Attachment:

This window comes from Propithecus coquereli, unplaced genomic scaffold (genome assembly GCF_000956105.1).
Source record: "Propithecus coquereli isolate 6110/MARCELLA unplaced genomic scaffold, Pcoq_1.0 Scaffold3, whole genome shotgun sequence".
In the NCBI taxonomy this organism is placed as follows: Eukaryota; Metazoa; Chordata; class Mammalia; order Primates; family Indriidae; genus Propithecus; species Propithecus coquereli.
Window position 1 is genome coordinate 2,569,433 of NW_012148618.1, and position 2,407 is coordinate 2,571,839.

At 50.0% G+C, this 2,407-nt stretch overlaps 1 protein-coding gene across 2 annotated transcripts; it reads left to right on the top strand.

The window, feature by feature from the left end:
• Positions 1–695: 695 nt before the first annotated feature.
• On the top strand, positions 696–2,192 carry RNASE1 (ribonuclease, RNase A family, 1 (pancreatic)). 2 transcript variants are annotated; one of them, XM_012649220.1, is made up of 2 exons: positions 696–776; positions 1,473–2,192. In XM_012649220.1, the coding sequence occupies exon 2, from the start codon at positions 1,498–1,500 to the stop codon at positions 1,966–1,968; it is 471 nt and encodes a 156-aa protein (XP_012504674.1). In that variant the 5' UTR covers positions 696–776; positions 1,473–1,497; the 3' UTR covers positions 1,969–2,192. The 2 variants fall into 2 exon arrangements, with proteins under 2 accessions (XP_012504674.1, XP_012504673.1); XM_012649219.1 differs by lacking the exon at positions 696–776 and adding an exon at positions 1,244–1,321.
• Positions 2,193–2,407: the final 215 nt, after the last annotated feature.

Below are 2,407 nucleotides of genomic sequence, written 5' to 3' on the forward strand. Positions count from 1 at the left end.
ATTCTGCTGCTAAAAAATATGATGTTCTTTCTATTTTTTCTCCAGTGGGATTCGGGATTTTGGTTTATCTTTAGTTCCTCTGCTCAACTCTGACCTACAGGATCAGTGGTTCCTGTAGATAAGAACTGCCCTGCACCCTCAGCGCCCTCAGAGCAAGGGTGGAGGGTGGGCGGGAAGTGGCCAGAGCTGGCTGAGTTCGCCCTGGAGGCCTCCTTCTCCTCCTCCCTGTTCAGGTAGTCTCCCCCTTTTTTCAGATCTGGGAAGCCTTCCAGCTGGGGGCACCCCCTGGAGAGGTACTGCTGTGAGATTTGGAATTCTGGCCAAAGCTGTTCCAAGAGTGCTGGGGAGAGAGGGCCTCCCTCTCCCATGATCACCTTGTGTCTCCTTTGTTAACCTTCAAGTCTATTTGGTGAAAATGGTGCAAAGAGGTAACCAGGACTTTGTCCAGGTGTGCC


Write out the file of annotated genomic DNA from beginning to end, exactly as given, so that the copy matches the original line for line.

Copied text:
This window comes from Propithecus coquereli, unplaced genomic scaffold (genome assembly GCF_000956105.1).
Source record: "Propithecus coquereli isolate 6110/MARCELLA unplaced genomic scaffold, Pcoq_1.0 Scaffold3, whole genome shotgun sequence".
In the NCBI taxonomy this organism is placed as follows: Eukaryota; Metazoa; Chordata; class Mammalia; order Primates; family Indriidae; genus Propithecus; species Propithecus coquereli.
Window position 1 is genome coordinate 2,569,433 of NW_012148618.1, and position 2,407 is coordinate 2,571,839.

At 50.0% G+C, this 2,407-nt stretch overlaps 1 protein-coding gene across 2 annotated transcripts; it reads left to right on the top strand.

The window, feature by feature from the left end:
• Positions 1–695: 695 nt before the first annotated feature.
• On the top strand, positions 696–2,192 carry RNASE1 (ribonuclease, RNase A family, 1 (pancreatic)). 2 transcript variants are annotated; one of them, XM_012649220.1, is made up of 2 exons: positions 696–776; positions 1,473–2,192. In XM_012649220.1, the coding sequence occupies exon 2, from the start codon at positions 1,498–1,500 to the stop codon at positions 1,966–1,968; it is 471 nt and encodes a 156-aa protein (XP_012504674.1). In that variant the 5' UTR covers positions 696–776; positions 1,473–1,497; the 3' UTR covers positions 1,969–2,192. The 2 variants fall into 2 exon arrangements, with proteins under 2 accessions (XP_012504674.1, XP_012504673.1); XM_012649219.1 differs by lacking the exon at positions 696–776 and adding an exon at positions 1,244–1,321.
• Positions 2,193–2,407: the final 215 nt, after the last annotated feature.

Below are 2,407 nucleotides of genomic sequence, written 5' to 3' on the forward strand. Positions count from 1 at the left end.
ATTCTGCTGCTAAAAAATATGATGTTCTTTCTATTTTTTCTCCAGTGGGATTCGGGATTTTGGTTTATCTTTAGTTCCTCTGCTCAACTCTGACCTACAGGATCAGTGGTTCCTGTAGATAAGAACTGCCCTGCACCCTCAGCGCCCTCAGAGCAAGGGTGGAGGGTGGGCGGGAAGTGGCCAGAGCTGGCTGAGTTCGCCCTGGAGGCCTCCTTCTCCTCCTCCCTGTTCAGGTAGTCTCCCCCTTTTTTCAGATCTGGGAAGCCTTCCAGCTGGGGGCACCCCCTGGAGAGGTACTGCTGTGAGATTTGGAATTCTGGCCAAAGCTGTTCCAAGAGTGCTGGGGAGAGAGGGCCTCCCTCTCCCATGATCACCTTGTGTCTCCTTTGTTAACCTTCAAGTCTATTTGGTGAAAATGGTGCAAAGAGGTAACCAGGACTTTGTCCAGGTGTGCC